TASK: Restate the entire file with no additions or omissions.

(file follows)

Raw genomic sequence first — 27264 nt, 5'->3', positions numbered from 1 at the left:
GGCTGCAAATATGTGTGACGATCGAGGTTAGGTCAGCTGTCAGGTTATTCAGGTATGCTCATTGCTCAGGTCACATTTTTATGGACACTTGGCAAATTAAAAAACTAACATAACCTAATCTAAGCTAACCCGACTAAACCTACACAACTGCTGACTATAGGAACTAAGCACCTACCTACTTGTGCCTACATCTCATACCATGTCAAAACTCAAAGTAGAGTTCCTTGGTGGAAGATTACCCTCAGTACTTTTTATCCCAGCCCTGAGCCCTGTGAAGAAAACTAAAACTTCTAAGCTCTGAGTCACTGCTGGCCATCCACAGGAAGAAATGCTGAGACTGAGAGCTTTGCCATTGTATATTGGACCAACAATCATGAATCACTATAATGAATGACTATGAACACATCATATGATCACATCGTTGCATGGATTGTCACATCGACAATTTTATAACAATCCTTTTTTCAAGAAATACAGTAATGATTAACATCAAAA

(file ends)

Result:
Raw genomic sequence first — 27264 nt, 5'->3', positions numbered from 1 at the left:
GGCTGCAAATATGTGTGACGATCGAGGTTAGGTCAGCTGTCAGGTTATTCAGGTATGCTCATTGCTCAGGTCACATTTTTATGGACACTTGGCAAATTAAAAAACTAACATAACCTAATCTAAGCTAACCCGACTAAACCTACACAACTGCTGACTATAGGAACTAAGCACCTACCTACTTGTGCCTACATCTCATACCATGTCAAAACTCAAAGTAGAGTTCCTTGGTGGAAGATTACCCTCAGTACTTTTTATCCCAGCCCTGAGCCCTGTGAAGAAAACTAAAACTTCTAAGCTCTGAGTCACTGCTGGCCATCCACAGGAAGAAATGCTGAGACTGAGAGCTTTGCCATTGTATATTGGACCAACAATCATGAATCACTATAATGAATGACTATGAACACATCATATGATCACATCGTTGCATGGATTGTCACATCGACAATTTTATAACAATCCTTTTTTCAAGAAATACAGTAATGATTAACATCAAAA